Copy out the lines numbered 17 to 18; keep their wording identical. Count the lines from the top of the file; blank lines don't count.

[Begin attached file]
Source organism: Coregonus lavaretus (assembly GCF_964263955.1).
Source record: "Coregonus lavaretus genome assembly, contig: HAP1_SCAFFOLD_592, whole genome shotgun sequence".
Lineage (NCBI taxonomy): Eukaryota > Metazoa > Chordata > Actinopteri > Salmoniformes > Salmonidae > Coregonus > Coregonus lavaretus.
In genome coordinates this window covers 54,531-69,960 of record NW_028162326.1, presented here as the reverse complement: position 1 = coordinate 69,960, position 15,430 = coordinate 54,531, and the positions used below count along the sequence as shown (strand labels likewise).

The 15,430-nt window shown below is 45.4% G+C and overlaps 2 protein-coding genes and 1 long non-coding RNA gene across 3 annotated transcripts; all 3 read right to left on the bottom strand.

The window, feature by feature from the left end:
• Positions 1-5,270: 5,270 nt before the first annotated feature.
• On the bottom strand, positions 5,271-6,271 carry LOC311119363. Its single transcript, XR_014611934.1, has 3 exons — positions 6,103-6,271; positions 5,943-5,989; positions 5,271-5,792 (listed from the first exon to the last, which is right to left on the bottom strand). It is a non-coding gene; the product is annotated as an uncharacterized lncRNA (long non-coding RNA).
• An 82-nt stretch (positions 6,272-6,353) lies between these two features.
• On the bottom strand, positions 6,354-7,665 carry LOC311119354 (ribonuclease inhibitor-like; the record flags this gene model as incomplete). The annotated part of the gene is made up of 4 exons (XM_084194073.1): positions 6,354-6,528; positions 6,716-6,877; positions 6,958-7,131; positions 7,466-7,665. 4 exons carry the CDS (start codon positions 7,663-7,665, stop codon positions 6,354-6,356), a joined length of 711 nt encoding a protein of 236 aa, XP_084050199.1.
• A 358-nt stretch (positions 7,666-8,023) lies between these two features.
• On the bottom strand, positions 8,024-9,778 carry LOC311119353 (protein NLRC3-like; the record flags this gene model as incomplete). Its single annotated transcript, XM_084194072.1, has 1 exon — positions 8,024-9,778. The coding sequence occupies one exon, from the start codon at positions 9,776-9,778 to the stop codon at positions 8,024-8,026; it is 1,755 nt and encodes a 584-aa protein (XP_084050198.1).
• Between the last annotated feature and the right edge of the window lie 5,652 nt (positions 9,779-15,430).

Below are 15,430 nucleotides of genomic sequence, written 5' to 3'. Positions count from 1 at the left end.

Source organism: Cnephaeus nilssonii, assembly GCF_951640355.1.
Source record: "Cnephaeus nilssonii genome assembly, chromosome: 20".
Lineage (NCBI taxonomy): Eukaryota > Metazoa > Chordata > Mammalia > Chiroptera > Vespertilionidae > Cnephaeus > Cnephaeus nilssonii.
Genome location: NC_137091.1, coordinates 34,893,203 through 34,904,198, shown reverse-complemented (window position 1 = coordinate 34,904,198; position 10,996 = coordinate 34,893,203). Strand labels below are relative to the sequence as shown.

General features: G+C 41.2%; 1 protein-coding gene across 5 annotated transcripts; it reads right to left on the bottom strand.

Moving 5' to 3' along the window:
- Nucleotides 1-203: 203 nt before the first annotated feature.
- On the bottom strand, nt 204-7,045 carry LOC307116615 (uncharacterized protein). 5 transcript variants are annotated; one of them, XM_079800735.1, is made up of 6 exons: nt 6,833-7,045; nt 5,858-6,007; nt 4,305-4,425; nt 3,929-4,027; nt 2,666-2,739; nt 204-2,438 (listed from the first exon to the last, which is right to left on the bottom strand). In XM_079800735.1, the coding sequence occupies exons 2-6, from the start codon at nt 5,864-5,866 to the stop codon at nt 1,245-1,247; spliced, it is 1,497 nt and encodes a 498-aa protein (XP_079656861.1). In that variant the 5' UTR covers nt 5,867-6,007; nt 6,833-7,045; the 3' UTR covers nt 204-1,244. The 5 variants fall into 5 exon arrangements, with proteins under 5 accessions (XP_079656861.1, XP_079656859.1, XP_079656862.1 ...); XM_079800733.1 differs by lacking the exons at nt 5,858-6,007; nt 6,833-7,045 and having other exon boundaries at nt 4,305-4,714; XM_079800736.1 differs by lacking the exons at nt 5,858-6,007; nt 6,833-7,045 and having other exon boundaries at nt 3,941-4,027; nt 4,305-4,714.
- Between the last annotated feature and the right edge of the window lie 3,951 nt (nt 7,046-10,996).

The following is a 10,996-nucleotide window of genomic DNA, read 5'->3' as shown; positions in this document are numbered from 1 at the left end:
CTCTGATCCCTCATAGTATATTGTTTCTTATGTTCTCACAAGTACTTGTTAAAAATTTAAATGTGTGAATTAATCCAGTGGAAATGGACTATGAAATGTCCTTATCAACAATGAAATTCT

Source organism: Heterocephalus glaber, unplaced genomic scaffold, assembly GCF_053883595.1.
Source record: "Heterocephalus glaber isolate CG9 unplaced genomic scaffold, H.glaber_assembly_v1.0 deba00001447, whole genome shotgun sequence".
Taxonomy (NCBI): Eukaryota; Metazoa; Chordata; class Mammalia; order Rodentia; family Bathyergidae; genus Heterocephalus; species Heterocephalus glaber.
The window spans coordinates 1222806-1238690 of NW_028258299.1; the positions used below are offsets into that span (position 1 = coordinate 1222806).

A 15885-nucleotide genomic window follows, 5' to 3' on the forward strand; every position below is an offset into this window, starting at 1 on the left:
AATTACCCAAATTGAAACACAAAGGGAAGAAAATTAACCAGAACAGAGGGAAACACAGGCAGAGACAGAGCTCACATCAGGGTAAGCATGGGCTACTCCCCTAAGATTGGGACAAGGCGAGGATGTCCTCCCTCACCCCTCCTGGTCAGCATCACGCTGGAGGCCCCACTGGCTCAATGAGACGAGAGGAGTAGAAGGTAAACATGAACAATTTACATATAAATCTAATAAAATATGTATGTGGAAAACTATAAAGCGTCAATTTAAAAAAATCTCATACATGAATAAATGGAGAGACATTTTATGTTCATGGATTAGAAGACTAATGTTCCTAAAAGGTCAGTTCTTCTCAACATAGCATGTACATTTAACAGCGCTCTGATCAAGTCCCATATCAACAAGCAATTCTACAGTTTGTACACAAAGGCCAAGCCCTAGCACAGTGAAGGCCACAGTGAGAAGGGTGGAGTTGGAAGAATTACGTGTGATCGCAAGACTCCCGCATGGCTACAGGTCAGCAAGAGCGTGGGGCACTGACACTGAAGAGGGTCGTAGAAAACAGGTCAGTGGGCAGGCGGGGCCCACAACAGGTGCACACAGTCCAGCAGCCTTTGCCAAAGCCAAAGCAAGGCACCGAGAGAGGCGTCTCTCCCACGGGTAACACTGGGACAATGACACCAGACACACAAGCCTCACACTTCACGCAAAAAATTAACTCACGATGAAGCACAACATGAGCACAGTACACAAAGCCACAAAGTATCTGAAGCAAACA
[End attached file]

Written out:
Lineage (NCBI taxonomy): Eukaryota > Metazoa > Chordata > Mammalia > Chiroptera > Vespertilionidae > Cnephaeus > Cnephaeus nilssonii.
Genome location: NC_137091.1, coordinates 34,893,203 through 34,904,198, shown reverse-complemented (window position 1 = coordinate 34,904,198; position 10,996 = coordinate 34,893,203). Strand labels below are relative to the sequence as shown.